New York Times Digital's New York Today site (www.nytoday.com) introduced New York Today Radio earlier this month, a customized tuner application that uses Microsoft Corp.'s Windows Media Player to stream audio news and entertainment.
The streaming-content service and ad delivery is provided by everstream, a Solon, Ohio, start-up that serves content and ads for more than 170 sites.
Specializing in newspapers that have online sites, the company offers an automated system that streams digitized audio and video content along with local banner ads sold by the publisher. (While none of the affiliates currently streams video, more are expected to do so when a new version of the software is released in July.)
Everstream also Webcasts 18 music channels that it programs. The Everstream Media Network is supported by 12, 30-second radio spots, which are played each hour, synchronized with corresponding banner ads. Everstream also sells national advertiser slots on the everstream tuner, which include Microsoft Corp. and Netpliance. Local affiliates can also place national ads.
GOING WHERE THE MONEY IS
The decision to focus on newspaper sites was purely a financial one.
"Publishers have been losing readership in their hard copies," said Stephen McHale, president-CEO of everstream. "And they've poured millions into their Web sites."
Weekday newspaper circulation has slipped by more than 5% during the past five years, according to the Newspaper Association of America.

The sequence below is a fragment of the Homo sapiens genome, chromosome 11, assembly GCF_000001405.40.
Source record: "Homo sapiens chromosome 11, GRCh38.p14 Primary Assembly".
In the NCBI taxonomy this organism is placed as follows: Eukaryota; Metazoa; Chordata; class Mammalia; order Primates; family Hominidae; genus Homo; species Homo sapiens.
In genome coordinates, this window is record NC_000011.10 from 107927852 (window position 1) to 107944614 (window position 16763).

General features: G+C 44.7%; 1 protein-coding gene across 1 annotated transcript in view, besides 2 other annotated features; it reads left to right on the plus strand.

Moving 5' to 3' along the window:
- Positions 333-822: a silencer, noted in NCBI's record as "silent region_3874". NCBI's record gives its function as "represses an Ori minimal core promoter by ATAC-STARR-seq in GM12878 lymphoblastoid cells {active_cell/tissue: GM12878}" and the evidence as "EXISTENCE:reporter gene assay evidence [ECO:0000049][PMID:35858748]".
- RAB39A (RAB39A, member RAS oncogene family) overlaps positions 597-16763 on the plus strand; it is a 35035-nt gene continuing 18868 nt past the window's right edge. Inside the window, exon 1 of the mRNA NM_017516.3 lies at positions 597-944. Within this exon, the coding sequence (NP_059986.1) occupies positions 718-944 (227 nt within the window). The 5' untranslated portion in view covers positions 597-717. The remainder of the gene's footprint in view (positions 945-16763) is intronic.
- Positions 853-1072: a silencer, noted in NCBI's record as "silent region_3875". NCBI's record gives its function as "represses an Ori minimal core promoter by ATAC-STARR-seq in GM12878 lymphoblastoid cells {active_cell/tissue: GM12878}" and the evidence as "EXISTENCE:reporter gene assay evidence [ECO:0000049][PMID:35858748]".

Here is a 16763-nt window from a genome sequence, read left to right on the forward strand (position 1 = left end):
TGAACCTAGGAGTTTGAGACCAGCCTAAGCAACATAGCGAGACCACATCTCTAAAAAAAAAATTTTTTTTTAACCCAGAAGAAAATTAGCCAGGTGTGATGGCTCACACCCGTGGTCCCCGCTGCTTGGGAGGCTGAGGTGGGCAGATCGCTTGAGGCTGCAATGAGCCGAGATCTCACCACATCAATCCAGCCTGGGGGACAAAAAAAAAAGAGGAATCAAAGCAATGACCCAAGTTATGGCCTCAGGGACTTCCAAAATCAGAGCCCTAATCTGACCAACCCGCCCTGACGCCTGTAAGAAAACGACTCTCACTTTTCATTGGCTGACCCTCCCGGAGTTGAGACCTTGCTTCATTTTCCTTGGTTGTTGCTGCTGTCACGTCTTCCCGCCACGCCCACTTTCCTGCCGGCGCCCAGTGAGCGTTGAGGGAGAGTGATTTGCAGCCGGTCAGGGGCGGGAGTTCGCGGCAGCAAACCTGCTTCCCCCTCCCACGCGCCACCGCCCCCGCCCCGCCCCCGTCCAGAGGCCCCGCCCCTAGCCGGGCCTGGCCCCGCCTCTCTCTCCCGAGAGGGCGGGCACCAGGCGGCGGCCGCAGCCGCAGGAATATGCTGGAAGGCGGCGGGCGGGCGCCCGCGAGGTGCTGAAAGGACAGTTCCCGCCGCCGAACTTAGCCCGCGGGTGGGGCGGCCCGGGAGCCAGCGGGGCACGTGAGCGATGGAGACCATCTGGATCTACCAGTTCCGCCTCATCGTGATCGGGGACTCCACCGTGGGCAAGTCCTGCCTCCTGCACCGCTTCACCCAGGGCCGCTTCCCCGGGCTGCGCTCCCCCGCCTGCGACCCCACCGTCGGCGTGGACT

In contrast to local radio and TV sites, newspaper sites have more traffic and large local ad sales staffs, Mr. McHale said. "The majority of all ad dollars are spent in the local market."
The service is free to newspapers; everstream shares in ad and e-commerce revenue generated from the sites. It charges for additional services such as creating content for a particular site's customized music and content channel.
PUBLISHERS SIGN UP
Other publishers that have signed up for the service include Central Newspapers, E.W. Scripps Co., Knight Ridder and BCI Communications. Sites that already use everstream include the Minneapolis Star Tribune (www.startribune.com) and Denver's Rocky Mountain News site (www.rockymountainnews.com).
This summer Mr. McHale said everstream plans a promotional blitz with newspaper partners to distribute ad-sponsored CD-ROMs with a new version of the its tuner that can be launched from a user's desktop. An estimated 7 million to 10 million CD-ROMs could be shipped out to newspaper subscribers, depending on which newspapers participate in the program, Mr. McHale said.
While Bernie Milan, product development manager at New York Today, said there are no concrete plans to participate in the promotion, all opportunities to promote the player would be evaluated. New York Today is about to launch a banner campaign, created in-house, to promote the radio player.
"A lot of times people don't spend enough time on Web sites," Mr. Milan said. "They check the news and then leave."
With New York Today Radio, people can stay tuned in to the site, even though they're off surfing somewhere else. "It's extending the [site's] reach."
Everstream plans to take its service global. Mr. McHale said it's in negotiations with the The Times of India, Jerusalem Post and one of the largest publishers in Japan. Arras Group, Cleveland, created everstream's modest trade campaign.
Web-streaming services are a crowded space. RealNetworks recently announced a service to insert ads into local broadcast content when it's played online. It already has such a service for radio programming.